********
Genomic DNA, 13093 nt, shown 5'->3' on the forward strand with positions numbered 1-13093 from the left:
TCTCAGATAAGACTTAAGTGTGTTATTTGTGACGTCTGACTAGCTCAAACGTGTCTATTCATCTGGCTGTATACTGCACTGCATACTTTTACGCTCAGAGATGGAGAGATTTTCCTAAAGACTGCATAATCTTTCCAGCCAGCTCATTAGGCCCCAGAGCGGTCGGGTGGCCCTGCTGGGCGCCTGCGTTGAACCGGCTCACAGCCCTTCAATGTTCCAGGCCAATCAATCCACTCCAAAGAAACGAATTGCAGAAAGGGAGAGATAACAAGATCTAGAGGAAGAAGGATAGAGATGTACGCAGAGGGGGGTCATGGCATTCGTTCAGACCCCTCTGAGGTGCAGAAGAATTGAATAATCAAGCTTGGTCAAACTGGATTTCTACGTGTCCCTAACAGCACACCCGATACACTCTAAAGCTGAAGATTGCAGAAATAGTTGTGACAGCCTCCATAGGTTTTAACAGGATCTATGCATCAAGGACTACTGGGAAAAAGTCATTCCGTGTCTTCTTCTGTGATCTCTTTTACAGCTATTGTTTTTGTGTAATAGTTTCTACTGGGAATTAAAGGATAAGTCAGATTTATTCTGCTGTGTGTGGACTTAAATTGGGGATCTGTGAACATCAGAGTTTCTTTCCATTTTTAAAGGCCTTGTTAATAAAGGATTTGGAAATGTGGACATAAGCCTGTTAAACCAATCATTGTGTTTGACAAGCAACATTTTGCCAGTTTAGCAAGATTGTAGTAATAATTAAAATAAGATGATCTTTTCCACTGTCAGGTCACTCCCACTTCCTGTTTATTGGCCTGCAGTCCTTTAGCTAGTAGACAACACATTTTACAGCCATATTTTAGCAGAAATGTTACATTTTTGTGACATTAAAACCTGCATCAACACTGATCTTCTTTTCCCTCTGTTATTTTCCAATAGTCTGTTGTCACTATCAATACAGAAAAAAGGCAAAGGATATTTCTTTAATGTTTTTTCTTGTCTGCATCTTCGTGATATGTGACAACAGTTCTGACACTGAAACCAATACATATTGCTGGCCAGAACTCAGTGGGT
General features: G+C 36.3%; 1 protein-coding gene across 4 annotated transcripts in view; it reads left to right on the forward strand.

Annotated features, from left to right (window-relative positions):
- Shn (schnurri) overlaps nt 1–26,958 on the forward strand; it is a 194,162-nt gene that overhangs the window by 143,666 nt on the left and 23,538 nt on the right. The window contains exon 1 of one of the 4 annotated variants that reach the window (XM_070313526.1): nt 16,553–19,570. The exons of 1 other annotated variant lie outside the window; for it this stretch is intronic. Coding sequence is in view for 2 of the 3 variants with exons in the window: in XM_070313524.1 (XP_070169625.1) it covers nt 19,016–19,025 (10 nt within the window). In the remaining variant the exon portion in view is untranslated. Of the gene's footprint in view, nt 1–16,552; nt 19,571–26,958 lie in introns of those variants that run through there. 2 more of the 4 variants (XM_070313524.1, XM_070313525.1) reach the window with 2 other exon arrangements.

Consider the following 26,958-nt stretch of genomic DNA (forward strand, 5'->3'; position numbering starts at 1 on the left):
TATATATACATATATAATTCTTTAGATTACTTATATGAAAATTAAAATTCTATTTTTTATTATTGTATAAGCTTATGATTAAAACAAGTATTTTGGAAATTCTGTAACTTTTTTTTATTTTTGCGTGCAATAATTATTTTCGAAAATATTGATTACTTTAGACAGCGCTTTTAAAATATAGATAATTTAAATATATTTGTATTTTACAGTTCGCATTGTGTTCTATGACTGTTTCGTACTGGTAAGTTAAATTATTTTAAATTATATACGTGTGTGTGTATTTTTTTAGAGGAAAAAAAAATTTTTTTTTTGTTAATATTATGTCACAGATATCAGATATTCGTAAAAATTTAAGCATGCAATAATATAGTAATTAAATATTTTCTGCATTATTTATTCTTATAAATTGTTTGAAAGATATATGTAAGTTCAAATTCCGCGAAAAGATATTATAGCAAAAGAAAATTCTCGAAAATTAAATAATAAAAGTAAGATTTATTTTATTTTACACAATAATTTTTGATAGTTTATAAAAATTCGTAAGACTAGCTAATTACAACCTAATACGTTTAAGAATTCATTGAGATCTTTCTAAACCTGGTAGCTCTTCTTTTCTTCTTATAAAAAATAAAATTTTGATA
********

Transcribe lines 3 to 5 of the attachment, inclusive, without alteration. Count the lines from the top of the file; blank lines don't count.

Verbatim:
General features: G+C 36.3%; 1 protein-coding gene across 4 annotated transcripts in view; it reads left to right on the forward strand.

Annotated features, from left to right (window-relative positions):
- Shn (schnurri) overlaps nt 1–26,958 on the forward strand; it is a 194,162-nt gene that overhangs the window by 143,666 nt on the left and 23,538 nt on the right. The window contains exon 1 of one of the 4 annotated variants that reach the window (XM_070313526.1): nt 16,553–19,570. The exons of 1 other annotated variant lie outside the window; for it this stretch is intronic. Coding sequence is in view for 2 of the 3 variants with exons in the window: in XM_070313524.1 (XP_070169625.1) it covers nt 19,016–19,025 (10 nt within the window). In the remaining variant the exon portion in view is untranslated. Of the gene's footprint in view, nt 1–16,552; nt 19,571–26,958 lie in introns of those variants that run through there. 2 more of the 4 variants (XM_070313524.1, XM_070313525.1) reach the window with 2 other exon arrangements.